(adsbygoogle = window.adsbygoogle || []).push({}); 1. The problem statement, all variables and given/known data

Consider the simple harmonic motion of a block attached to a spring on a horizontal surface (assume no damping to begin with). At t = 0, the potential energy in the spring is 25% of the maximum potential energy during this motion. Moreover, the kinetic energy of the block is decreasing with time at t = 0 and, at t = 2.0 s, the kinetic energy becomes zero for the 1st time (after t = 0).

(i) What is the frequency of this motion?

(ii) What is the spring constant if the mass of the block is 2 kg?

(iii) If the total energy of the system is 10 −2 J, then what is the amplitude of the motion?

(iv) Next, a drag force is added with a damping constant of 0.2 kg/s. At what time will the

energy in the motion reduce to 25% of the energy at t = 0?

2. Relevant equations

F = 1/ T

x(t) = Acos(2*pi*t/T)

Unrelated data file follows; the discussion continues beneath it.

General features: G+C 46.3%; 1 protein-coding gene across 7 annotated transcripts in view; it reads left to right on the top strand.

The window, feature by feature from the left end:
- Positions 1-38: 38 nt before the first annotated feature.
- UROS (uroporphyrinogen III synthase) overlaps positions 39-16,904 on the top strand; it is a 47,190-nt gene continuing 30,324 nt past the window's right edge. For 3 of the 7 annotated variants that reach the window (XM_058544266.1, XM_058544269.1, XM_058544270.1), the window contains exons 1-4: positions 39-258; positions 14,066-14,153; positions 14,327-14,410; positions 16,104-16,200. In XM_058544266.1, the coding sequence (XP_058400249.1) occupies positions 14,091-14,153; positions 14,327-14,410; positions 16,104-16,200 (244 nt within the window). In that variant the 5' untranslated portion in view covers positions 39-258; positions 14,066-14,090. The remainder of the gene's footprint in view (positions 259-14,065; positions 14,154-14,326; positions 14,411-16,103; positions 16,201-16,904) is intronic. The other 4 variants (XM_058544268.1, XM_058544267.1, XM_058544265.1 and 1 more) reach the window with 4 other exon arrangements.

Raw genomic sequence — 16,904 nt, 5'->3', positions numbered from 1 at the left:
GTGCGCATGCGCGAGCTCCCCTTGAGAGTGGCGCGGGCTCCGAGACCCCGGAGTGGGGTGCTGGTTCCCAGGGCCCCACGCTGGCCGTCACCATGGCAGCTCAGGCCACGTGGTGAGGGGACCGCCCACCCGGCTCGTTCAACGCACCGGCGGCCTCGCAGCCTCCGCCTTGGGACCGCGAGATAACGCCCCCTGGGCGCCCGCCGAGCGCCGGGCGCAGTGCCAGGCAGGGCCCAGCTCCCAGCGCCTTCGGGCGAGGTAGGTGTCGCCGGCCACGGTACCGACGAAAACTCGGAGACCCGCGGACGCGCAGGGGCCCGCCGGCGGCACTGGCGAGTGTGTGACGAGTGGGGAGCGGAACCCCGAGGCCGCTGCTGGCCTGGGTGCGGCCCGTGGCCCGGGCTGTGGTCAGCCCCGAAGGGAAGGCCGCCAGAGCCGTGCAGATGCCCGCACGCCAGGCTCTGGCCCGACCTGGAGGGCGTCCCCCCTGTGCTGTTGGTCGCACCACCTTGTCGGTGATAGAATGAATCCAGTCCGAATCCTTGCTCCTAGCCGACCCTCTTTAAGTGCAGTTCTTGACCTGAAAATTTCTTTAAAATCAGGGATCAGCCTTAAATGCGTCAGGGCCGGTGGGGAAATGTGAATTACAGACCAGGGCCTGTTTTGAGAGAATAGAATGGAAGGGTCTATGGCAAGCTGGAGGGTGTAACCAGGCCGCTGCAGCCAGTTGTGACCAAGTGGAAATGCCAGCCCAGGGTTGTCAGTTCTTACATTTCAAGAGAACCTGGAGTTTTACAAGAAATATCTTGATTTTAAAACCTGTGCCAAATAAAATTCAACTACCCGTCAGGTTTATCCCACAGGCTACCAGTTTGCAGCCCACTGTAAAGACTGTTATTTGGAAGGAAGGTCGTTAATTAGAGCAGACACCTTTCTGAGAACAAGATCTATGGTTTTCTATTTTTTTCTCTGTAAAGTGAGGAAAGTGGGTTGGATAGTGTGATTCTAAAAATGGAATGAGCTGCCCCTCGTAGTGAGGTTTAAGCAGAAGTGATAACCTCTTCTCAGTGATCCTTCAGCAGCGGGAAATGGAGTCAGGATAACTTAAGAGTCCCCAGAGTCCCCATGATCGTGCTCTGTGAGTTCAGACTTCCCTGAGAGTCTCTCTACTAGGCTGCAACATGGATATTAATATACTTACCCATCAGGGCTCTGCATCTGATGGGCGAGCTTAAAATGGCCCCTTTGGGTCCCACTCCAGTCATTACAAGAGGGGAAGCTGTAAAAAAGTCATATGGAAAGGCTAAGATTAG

omega = 2 * pie * frequency

Xmax(t) = Ae^(-bt/2m) **FOR PART 4

3. The attempt at a solution

I drew up the image of the simple harmonic motion and i figured that if i find the time it takes to make one oscillation, i could then find the frequency (F =1/T). However, It feels like a guessing game for the time. According to the drawing, it takes about 3 seconds to make a full oscillation; does that sound right? That would mean the frequency would be .33 hertz.

For part ii, the spring constant is : k = omega^2*mass. Omega is our unknown and I would assume as 2 * pie * frequency. But im nervous my frequency is wrong.

For part iii, you can use the equation x(t) = Acos(omega + phase constant). Can I assume the phase constant to be zero? If so, we can use the above formula to solve for A.

Part 4, we use the above formula and were given the damping constant but I'm confused on the topic of damping oscillations and not sure where to go with the formula.

All advise, hints, tips, and help will be greatly appreciated. If I can rep people, I will do that as well for help.

-UMDstudent

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# Homework Help: Simple Harmonic Motion (SHM)

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